Hot flashes, moodiness, hair loss—oh, what a joy menopause can be. Sarcasm aside, the first two symptoms tend to go away on their own once you’re through with menopause.
But post-menopause hair loss? Well, as its name implies—it can stick around—unless you do something.
So, why do women experience hair loss during this time of life? Read on and we’ll give you the scoop, along with what you can do about it.
Before diving into how menopause can cause hair loss, it’s important to understand what menopause actually is.
A woman is considered to be in menopause 12 months after her last period.
Leading up to this transition, many women experience hot flashes, mood swings and changes in their monthly cycle, among other symptoms. This period is called perimenopause.
Menopause occurs because a woman’s ovaries stop producing estrogen and progesterone—two hormones key to menstruating.
After the hot flashes subside and the mood swings stabilize, many post-menopausal women notice they’re left with thinning hair. So, what gives?
Estrogen and progesterone are connected to hair growth and health. So, as these hormones decline, it can affect your hair health.
Plus, your sensitivity to male hormones like testosterone may increase.
Testosterone can attach to androgen receptors in the hair bulb and the dermal papilla which regulates hair growth. This can shrink your hair follicles.
Sometimes this testosterone will also be converted into dihydrotestosterone (DHT), which can also attach to androgen receptors and cause hair loss.
When dealing with androgenetic alopecia, most women notice overall thinning across their entire scalp rather than in specific locations (which is how men often experience it).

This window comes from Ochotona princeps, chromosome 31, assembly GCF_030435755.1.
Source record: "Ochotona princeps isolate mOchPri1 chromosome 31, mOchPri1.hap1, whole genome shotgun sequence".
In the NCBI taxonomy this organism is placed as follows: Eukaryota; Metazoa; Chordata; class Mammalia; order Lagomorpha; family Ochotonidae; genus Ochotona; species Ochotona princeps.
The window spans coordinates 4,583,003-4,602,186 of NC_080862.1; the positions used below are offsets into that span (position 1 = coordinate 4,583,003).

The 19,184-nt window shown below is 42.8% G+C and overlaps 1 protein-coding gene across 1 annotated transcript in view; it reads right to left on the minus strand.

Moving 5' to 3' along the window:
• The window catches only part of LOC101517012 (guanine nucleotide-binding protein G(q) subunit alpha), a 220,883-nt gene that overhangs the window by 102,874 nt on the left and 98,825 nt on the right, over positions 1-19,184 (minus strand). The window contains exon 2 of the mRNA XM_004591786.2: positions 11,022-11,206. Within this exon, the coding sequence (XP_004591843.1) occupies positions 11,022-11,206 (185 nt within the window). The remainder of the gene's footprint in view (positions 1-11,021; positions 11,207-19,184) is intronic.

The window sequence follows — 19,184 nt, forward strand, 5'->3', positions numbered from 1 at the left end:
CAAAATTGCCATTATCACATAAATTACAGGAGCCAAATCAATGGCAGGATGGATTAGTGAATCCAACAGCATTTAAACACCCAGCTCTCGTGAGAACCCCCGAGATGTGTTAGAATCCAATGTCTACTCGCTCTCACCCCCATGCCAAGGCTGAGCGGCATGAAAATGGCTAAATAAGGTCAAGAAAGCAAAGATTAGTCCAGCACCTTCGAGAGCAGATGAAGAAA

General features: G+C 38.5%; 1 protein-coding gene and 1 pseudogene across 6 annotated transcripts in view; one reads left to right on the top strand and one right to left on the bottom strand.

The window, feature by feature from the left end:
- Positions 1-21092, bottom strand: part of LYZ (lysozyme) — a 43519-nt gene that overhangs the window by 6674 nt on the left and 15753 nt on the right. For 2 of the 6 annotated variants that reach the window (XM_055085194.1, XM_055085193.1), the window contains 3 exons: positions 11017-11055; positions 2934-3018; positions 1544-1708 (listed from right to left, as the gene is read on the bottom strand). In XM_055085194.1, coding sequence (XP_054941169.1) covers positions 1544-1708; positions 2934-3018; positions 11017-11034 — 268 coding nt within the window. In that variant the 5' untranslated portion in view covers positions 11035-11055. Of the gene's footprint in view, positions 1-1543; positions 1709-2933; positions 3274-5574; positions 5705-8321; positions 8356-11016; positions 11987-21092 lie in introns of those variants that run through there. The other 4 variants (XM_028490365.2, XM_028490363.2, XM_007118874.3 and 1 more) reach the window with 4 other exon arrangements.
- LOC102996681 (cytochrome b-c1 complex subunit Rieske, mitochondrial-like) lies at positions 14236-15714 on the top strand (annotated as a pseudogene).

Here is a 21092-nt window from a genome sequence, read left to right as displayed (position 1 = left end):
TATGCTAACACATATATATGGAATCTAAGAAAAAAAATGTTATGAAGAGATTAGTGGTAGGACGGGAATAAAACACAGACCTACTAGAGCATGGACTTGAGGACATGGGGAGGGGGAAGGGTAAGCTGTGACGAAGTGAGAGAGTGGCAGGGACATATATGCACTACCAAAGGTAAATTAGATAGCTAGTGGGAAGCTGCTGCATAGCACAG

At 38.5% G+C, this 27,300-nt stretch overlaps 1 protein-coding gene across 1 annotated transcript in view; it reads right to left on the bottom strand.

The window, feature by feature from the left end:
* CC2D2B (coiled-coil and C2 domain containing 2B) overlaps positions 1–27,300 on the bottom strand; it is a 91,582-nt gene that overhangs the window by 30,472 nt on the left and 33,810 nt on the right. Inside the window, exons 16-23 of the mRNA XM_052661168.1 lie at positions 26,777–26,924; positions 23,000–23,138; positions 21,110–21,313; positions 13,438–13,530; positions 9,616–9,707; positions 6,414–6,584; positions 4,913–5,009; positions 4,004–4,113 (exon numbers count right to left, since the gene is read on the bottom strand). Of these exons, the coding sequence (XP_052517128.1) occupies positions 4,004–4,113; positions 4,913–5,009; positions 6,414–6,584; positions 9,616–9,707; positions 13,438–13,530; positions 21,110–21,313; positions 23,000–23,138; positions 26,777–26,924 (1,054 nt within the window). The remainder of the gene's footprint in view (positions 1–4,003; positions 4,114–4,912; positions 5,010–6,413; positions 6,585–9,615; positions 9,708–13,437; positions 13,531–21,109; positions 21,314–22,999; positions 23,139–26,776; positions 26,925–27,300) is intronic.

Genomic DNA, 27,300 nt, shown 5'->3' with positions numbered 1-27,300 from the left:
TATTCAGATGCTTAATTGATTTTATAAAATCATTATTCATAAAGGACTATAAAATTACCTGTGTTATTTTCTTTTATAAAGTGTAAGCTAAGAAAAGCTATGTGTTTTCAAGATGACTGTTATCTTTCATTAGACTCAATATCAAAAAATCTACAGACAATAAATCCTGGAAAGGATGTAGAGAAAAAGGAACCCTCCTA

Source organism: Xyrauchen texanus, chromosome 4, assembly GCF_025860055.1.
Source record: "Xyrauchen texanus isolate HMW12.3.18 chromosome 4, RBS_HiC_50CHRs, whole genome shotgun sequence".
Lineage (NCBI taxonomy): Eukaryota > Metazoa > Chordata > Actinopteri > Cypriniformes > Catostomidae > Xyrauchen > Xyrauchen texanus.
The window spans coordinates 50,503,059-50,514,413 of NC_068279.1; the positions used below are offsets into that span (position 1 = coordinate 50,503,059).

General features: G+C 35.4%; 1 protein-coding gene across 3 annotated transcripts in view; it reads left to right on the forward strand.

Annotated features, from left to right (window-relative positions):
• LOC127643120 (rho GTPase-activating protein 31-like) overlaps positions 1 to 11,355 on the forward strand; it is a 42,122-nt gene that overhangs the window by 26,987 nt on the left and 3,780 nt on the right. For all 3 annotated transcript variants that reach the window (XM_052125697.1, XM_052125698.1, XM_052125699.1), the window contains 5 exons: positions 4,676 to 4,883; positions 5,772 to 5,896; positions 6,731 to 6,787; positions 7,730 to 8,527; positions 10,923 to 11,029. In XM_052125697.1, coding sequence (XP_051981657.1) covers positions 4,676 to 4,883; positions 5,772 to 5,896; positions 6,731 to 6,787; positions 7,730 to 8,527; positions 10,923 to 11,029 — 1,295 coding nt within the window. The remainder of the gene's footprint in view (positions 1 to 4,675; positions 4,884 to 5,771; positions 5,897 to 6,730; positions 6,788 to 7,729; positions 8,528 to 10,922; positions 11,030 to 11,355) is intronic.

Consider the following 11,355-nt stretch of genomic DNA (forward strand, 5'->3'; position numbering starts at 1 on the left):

The good news: There are steps you can take to combat post-menopause hair loss. . Below, we’ve listed some of the most common treatment options.
To figure out what’s best for you, talk to a healthcare professional.
It comes in a 2% solution or 5% foam.
Wondering how topical minoxidil works? It sends a signal to your blood vessels to open so that more nutrients and oxygen can get to the hair to improve its health.
It also extends the growth period, which means more follicles are created to replace lost hair.
Promote new growth and prevent further damage by introducing some healthy hair moves into your routine and nixing any bad habits you may have. These tips will help!
As you can see, there are plenty of hair loss treatment options available if you’re dealing with hair loss due to hormonal imbalances after menopause.
The first step to actually addressing your female pattern hair loss? Talk to a healthcare provider to determine which option is right for you.
They will have the training and skills necessary to assess what’s going on with your hair and what will be the most effective way to treat it and encourage new hair growth.